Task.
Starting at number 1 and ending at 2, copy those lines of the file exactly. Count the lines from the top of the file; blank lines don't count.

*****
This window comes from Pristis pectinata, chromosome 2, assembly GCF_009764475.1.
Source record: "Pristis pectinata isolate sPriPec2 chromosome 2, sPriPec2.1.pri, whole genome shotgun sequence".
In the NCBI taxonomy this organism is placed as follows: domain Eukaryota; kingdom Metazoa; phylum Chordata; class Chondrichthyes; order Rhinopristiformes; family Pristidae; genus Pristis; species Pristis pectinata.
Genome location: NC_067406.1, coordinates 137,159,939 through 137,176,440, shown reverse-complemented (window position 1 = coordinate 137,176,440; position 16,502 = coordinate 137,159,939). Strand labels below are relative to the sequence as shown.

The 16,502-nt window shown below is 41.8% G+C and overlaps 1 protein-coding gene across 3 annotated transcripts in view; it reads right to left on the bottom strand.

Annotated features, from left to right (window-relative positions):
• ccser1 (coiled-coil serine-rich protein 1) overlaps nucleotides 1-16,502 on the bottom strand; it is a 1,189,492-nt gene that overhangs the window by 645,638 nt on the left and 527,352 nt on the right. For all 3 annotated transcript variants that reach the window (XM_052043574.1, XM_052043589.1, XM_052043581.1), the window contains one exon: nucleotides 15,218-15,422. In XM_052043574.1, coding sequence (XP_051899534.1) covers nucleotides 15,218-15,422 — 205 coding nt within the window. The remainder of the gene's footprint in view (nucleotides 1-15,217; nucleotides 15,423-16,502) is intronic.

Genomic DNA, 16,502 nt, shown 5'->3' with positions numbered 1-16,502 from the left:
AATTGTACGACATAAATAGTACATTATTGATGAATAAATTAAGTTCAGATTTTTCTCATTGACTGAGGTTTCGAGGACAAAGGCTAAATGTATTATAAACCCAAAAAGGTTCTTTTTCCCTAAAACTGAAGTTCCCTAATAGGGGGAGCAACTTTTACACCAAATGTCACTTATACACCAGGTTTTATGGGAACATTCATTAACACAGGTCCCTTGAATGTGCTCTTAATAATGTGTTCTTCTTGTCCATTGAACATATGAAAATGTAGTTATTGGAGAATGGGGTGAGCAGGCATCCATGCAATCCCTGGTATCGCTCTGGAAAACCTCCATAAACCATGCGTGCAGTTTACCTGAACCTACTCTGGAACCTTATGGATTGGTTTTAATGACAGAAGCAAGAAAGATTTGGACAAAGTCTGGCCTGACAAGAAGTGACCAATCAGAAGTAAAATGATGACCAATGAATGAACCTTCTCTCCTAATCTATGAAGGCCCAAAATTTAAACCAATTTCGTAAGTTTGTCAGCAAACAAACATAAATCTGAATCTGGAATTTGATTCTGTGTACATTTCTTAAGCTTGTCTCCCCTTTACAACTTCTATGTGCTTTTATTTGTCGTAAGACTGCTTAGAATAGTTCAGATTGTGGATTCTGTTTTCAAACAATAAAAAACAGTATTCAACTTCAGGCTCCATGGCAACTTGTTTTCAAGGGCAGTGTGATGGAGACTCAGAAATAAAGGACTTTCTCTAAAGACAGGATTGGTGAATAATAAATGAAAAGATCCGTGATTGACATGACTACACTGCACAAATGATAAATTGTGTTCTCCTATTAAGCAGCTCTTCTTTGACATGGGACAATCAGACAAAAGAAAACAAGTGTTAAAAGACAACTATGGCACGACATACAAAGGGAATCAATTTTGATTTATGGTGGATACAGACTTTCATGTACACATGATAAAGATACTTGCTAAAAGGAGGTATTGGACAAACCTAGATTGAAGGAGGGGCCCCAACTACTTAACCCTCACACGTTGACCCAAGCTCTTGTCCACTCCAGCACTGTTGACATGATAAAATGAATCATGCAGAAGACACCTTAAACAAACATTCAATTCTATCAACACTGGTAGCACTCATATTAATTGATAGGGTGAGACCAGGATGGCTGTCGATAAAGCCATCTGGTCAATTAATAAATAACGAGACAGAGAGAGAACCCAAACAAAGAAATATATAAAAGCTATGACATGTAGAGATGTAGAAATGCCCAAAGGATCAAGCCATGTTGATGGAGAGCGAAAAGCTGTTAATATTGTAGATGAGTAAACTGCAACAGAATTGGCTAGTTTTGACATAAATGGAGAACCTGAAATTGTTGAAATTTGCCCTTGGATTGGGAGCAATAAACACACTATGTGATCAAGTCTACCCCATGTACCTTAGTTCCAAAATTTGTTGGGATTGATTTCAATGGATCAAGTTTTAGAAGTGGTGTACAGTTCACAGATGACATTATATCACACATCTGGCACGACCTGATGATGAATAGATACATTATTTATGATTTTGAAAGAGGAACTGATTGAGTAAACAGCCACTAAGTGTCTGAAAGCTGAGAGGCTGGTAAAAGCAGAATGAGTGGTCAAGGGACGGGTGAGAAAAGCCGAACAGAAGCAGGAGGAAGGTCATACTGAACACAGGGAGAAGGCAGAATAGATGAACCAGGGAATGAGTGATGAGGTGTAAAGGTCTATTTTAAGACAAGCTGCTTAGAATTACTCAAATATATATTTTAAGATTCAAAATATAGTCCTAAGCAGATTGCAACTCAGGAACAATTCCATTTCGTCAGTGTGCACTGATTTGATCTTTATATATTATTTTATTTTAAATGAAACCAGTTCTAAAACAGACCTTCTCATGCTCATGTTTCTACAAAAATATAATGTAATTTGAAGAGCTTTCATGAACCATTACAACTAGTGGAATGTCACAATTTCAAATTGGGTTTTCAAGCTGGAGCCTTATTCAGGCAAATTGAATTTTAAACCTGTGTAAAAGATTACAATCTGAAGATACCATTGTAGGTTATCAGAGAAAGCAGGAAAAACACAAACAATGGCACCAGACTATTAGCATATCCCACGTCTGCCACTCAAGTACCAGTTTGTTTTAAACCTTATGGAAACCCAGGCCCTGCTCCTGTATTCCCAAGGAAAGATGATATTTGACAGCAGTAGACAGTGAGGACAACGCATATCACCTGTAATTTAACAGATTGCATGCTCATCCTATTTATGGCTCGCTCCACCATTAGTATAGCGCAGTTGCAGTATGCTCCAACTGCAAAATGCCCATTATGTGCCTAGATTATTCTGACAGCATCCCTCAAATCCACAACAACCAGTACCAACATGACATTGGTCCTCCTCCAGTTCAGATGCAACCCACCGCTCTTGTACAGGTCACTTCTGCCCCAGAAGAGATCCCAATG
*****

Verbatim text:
This window comes from Pristis pectinata, chromosome 2, assembly GCF_009764475.1.
Source record: "Pristis pectinata isolate sPriPec2 chromosome 2, sPriPec2.1.pri, whole genome shotgun sequence".